Association between cannabis use and risk for diabetic ketoacidosis in adults with type 1 diabetes

While some evidence suggests that cannabis use may improve insulin sensitivity and pancreatic function in patients with type 1 diabetes, there also have been reports that it may be linked to diabetic ketoacidosis (DKA).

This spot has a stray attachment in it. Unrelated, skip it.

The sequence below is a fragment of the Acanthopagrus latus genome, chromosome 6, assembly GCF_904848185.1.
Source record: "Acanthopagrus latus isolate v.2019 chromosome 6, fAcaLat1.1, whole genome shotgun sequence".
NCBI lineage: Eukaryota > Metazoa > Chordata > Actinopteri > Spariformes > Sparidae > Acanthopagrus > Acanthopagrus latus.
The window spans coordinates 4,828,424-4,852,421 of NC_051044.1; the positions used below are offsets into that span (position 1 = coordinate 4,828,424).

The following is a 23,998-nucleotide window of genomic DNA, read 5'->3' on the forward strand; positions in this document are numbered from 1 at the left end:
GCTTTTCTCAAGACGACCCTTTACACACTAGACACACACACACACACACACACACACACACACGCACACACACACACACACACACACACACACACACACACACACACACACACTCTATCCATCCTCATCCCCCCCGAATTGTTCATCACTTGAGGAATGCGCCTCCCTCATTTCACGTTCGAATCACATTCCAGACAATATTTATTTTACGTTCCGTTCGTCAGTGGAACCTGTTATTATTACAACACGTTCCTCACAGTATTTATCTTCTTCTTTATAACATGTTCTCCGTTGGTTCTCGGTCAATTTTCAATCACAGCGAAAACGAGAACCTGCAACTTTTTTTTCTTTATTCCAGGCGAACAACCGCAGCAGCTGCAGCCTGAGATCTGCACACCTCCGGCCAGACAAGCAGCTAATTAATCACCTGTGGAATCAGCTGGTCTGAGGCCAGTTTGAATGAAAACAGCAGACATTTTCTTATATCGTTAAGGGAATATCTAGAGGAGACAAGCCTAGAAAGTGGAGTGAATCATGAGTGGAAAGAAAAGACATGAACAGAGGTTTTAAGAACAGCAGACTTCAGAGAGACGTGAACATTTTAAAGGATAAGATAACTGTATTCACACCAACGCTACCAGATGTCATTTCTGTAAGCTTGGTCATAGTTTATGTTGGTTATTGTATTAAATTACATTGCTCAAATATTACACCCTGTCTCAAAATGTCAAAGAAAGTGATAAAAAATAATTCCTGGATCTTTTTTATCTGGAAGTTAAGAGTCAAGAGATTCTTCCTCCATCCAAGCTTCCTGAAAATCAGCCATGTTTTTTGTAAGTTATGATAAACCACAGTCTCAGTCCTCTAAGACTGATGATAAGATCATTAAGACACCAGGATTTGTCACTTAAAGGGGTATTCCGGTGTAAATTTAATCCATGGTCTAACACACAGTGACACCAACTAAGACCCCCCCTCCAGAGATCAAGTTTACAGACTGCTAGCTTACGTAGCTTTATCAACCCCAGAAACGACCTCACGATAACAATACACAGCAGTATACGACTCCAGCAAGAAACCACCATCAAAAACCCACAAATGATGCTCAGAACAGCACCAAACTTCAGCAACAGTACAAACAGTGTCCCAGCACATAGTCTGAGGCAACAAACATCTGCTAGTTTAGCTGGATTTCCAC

While some evidence suggests that cannabis use may improve insulin sensitivity and pancreatic function in patients with type 1 diabetes, there also have been reports that it may be linked to diabetic ketoacidosis (DKA). To investigate this possible association, researchers with the University of Colorado Anschutz Medical Campus and the Mayo Clinic queried 450 adults with type 1 diabetes about their demographic traits, diabetes history and complications, severe hypoglycemia requiring assistance, and cannabis use. Nearly 30%, or 134 patients, said they had used cannabis. A relationship was observed between cannabis use during the prior year and elevated DKA risk compared with nonusers, which investigators suspect may be explained by the fact that cannabinoids alter gut motility and cause hyperemesis. Hemoglobin A1c levels also trended higher among cannabis users, but severe hypoglycemia was comparable between the two sets of patients. Because of the study's small scale, self-reported data, and other limitations, further research is needed to confirm the findings.